3. Researchers at Stanford recently demonstrated GPT detector bias against non-native English speakers. Vanderbilt University also recently advised against using AI detectors because of their high likelihood of false positives and the outsize harm this holds for non-native English speakers. These types of negatives are already evidenced by the myriad of viral stories of students who have been falsely accused of using AI (here and here).

4. Increasingly, AI detection companies are being less than truthful, misrepresenting some of the studies listed above as actually supporting their software.

Writing Instruction Moving Forward

It is our opinion that schools planning to use AI detectors are signing up for an endless game of whack-a-mole that will waste time and resources and, more importantly, run a high risk of negatively impacting the educational experience of students. We believe more holistic curriculum and instruction approaches are needed to address the new challenges and opportunities presented by AI writing tools like ChatGPT. For us, this looks like:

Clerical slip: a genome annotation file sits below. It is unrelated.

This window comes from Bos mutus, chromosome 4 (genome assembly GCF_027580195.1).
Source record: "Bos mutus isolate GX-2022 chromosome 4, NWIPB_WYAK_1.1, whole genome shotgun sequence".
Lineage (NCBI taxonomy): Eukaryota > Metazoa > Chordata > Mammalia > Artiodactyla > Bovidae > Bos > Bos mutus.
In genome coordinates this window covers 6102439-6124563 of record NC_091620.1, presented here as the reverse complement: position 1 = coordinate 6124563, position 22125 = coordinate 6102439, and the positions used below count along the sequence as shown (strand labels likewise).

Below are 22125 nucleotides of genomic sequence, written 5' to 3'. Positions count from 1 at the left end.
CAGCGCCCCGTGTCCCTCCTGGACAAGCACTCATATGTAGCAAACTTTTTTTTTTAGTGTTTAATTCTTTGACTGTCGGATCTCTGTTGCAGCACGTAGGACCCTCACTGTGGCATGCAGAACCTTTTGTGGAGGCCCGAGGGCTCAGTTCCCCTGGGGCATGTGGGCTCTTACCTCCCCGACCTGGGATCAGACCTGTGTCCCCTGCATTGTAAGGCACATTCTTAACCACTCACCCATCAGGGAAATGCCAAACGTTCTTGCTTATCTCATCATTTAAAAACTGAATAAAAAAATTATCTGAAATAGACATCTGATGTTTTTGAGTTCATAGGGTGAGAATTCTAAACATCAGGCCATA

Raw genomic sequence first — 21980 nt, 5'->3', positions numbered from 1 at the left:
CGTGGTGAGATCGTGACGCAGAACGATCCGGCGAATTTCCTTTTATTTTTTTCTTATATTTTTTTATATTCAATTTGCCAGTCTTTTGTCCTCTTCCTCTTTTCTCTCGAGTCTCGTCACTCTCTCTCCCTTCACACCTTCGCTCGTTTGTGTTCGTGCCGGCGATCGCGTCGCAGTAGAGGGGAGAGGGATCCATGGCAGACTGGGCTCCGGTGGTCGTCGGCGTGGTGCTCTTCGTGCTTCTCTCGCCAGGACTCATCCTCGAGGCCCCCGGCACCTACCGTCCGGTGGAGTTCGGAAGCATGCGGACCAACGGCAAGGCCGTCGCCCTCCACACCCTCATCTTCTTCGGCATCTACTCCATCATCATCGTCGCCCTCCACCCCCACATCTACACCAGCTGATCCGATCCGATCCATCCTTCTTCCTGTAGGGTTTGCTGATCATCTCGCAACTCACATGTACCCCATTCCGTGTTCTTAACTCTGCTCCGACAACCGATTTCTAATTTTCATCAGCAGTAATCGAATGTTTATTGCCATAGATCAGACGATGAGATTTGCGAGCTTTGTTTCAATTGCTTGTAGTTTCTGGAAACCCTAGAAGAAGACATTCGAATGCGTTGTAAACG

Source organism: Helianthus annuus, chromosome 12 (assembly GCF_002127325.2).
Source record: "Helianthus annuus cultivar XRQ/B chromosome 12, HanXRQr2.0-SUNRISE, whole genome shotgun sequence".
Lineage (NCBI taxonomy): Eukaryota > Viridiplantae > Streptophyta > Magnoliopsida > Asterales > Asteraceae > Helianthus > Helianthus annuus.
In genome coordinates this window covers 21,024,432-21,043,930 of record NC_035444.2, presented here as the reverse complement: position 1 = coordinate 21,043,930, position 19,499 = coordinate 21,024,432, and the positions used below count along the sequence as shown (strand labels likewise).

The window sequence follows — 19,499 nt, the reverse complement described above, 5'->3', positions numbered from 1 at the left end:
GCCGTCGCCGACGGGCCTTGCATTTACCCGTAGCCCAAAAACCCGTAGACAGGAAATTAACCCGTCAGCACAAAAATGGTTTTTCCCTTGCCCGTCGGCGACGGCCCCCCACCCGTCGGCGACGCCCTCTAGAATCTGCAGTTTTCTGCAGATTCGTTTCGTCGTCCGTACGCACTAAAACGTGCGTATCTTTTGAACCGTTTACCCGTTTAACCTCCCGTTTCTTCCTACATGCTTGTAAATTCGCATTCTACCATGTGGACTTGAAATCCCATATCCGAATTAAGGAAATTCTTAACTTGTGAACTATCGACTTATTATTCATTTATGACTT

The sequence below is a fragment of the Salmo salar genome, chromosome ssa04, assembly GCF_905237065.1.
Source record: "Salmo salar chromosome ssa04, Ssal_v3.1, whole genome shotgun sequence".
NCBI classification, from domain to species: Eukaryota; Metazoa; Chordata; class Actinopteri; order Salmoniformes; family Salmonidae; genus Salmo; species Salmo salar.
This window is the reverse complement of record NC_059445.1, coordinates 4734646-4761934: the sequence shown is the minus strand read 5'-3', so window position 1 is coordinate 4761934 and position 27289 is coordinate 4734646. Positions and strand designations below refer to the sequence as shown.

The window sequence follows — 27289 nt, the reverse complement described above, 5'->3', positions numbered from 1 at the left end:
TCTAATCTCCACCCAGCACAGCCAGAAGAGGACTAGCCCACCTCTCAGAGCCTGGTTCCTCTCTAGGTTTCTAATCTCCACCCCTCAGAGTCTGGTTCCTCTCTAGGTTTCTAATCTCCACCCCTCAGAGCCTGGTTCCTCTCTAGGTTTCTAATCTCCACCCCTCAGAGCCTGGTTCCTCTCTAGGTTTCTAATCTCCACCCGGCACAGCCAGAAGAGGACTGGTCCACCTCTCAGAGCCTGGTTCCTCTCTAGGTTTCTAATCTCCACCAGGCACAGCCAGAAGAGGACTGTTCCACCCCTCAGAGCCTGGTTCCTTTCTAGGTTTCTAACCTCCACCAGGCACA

1. Bringing at least 50% of writing instruction and assessment into the classroom. In-class writing allows for much more control over how much influence AI has in the writing process (in the same way that in-class math assessment allows for better control over calculator usage). It’s why we added copy/paste controls for teachers to Short Answer and it will inform much of our product roadmap moving forward. It is our goal to support teachers who are working to bring writing instruction and assessment back into the classroom in age of AI.

2. Building in a reflective element to any writing assessment conducted outside of the classroom. Not only does this aid in personal growth and encourage critical thinking, but it also requires students to delve into personal feelings, experiences, and perceptions that are difficult for AI to replicate easily. It is also difficult to plagiarize because a personal reflection is so inherently individualized. If students are using AI tools, it will also empower them to reflect on how much of an influence AI had in their thinking and writing processes.